August 2017
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Sweet Future for an East River Icon?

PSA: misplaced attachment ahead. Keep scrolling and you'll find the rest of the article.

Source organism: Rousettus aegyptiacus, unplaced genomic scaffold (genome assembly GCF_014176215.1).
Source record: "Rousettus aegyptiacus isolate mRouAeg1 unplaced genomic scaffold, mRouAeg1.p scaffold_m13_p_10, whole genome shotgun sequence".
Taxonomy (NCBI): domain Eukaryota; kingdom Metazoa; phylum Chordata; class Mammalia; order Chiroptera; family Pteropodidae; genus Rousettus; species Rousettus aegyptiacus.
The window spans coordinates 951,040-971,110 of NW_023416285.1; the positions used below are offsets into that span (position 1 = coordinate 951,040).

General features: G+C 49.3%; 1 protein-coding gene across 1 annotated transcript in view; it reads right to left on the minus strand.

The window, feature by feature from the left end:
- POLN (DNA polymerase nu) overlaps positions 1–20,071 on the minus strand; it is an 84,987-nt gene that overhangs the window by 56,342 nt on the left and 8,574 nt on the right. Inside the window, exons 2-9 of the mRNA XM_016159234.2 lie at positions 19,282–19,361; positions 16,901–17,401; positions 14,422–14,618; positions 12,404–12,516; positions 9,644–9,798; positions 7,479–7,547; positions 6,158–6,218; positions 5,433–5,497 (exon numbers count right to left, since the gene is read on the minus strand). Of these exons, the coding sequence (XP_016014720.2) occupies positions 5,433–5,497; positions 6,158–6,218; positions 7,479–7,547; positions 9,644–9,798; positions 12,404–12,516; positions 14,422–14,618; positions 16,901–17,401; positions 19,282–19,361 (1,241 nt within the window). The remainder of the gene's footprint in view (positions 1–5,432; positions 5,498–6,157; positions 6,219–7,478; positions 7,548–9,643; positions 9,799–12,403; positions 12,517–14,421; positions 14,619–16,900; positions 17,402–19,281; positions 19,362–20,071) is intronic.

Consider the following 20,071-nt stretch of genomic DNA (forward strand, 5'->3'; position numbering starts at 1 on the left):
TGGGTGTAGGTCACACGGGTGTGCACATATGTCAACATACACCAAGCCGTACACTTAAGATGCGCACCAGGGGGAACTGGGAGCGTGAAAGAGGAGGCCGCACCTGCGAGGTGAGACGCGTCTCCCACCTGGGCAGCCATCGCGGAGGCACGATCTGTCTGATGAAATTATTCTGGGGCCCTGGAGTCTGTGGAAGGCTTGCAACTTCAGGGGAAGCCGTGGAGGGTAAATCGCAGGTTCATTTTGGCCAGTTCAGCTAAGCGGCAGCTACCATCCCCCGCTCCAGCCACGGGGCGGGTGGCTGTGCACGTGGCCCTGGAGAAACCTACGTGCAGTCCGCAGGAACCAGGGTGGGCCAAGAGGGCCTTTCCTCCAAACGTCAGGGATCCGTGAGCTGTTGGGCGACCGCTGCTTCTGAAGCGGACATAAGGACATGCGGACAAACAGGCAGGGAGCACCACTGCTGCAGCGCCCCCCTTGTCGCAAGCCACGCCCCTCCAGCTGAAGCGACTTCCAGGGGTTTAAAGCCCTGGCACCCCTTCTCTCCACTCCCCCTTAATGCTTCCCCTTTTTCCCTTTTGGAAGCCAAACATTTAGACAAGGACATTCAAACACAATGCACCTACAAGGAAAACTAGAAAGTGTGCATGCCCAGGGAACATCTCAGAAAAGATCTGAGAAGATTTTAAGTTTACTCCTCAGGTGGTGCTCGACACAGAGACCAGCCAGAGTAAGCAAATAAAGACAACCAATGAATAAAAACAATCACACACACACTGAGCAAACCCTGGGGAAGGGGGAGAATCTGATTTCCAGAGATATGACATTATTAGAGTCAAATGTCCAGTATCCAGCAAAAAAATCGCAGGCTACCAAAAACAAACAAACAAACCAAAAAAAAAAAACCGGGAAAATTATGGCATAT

domino sugar factoryThe Domino Sugar Refinery buildings in Williamsburg, Brooklyn — one of the most prominent industrial heritage sites on the East River — is endangered by a major residential development proposal, but help may be on the way.  The MAS has requested that the Landmarks Preservation Commission designate the 13-building complex as a city landmark so that it can be preserved and reused, and to ensure that any buildings added to the site will fit with the site’s historic character. “A landmark designation for the Domino buildings would be a win-win for Brooklyn,” MAS President Kent Barwick said. “The borough can have exciting new waterfront development providing sorely needed housing, and at the same time these historically and architecturally significant buildings can be preserved.” To sign a petition supporting the preservation of the Domino Sugar Factory as a New York City landmark, click here. The original buildings of the American Sugar Refining Company opened just north of the Williamsburg Bridge in 1858. A fire destroyed the complex in 1882, and the existing buildings were constructed on the same site. The refinery was one of the most prominent and significant industrial operations in the nation in the 19th and 20th centuries. In 1870, Theodore Havemeyer — the patriarch of the family that ran the company — claimed that five-eighths of the sugar consumed in the country was refined in Brooklyn. By 1907, the Havemeyer family’s “sugar trust” controlled 98 percent of the sugar production in the United States. This led to federal inquires and a requirement to dissolve the trust in 1910. The Havemeyers registered the now-familiar Domino brand name in 1902, but it was not until 1960 that they installed the familiar and beloved Domino Sugars sign. After 148 years of processing sugar on the East River, production ceased in 2004. The factory had an enormous economic and social impact on the development of north Brooklyn, employing scores of recent immigrants, many of whom lived in the surrounding tenements and boarding houses. Today, the red brick buildings with their distinctive round-arched window openings continue to play a role in defining the character of this community. Hundreds of residents of Williamsburg sent postcards to the Landmarks Preservation Commission requesting that they designate this significant site. These residents appreciate that these buildings played a critical role in shaping the neighborhood’s past, and today play an important role in shaping the character of their waterfront. They also know that neighborhoods where manufacturing and industrial buildings are retained and reused, like DUMBO, TriBeCa and SoHo, have an exciting and artistic character and some of the highest property values in the city.